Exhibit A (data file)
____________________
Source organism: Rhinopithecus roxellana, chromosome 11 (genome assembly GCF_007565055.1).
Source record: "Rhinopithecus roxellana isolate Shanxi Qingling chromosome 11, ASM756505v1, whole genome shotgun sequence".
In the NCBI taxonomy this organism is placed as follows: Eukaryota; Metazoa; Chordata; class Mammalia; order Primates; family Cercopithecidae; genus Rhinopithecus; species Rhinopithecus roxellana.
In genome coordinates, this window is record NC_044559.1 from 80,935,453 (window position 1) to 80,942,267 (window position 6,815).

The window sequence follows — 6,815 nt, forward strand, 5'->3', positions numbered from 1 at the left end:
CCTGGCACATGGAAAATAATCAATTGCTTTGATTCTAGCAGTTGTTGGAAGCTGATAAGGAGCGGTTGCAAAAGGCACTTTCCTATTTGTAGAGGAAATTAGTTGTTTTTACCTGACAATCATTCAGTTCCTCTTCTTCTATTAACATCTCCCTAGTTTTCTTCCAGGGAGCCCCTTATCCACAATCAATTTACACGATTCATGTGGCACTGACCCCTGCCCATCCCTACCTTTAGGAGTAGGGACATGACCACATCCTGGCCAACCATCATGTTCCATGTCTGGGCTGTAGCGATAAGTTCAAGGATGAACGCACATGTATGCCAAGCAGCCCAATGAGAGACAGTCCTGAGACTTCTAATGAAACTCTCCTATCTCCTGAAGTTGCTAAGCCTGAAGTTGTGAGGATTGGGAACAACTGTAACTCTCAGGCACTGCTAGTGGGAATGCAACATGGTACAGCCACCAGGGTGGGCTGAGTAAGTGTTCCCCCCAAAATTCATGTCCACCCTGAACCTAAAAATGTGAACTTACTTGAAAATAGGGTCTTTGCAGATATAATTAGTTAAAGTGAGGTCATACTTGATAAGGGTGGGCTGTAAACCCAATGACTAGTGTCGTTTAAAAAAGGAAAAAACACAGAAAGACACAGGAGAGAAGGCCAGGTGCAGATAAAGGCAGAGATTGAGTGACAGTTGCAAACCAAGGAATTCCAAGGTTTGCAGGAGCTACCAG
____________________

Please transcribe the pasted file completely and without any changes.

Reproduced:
Source organism: Rhinopithecus roxellana, chromosome 11 (genome assembly GCF_007565055.1).
Source record: "Rhinopithecus roxellana isolate Shanxi Qingling chromosome 11, ASM756505v1, whole genome shotgun sequence".
In the NCBI taxonomy this organism is placed as follows: Eukaryota; Metazoa; Chordata; class Mammalia; order Primates; family Cercopithecidae; genus Rhinopithecus; species Rhinopithecus roxellana.
In genome coordinates, this window is record NC_044559.1 from 80,935,453 (window position 1) to 80,942,267 (window position 6,815).

The window sequence follows — 6,815 nt, forward strand, 5'->3', positions numbered from 1 at the left end:
CCTGGCACATGGAAAATAATCAATTGCTTTGATTCTAGCAGTTGTTGGAAGCTGATAAGGAGCGGTTGCAAAAGGCACTTTCCTATTTGTAGAGGAAATTAGTTGTTTTTACCTGACAATCATTCAGTTCCTCTTCTTCTATTAACATCTCCCTAGTTTTCTTCCAGGGAGCCCCTTATCCACAATCAATTTACACGATTCATGTGGCACTGACCCCTGCCCATCCCTACCTTTAGGAGTAGGGACATGACCACATCCTGGCCAACCATCATGTTCCATGTCTGGGCTGTAGCGATAAGTTCAAGGATGAACGCACATGTATGCCAAGCAGCCCAATGAGAGACAGTCCTGAGACTTCTAATGAAACTCTCCTATCTCCTGAAGTTGCTAAGCCTGAAGTTGTGAGGATTGGGAACAACTGTAACTCTCAGGCACTGCTAGTGGGAATGCAACATGGTACAGCCACCAGGGTGGGCTGAGTAAGTGTTCCCCCCAAAATTCATGTCCACCCTGAACCTAAAAATGTGAACTTACTTGAAAATAGGGTCTTTGCAGATATAATTAGTTAAAGTGAGGTCATACTTGATAAGGGTGGGCTGTAAACCCAATGACTAGTGTCGTTTAAAAAAGGAAAAAACACAGAAAGACACAGGAGAGAAGGCCAGGTGCAGATAAAGGCAGAGATTGAGTGACAGTTGCAAACCAAGGAATTCCAAGGTTTGCAGGAGCTACCAG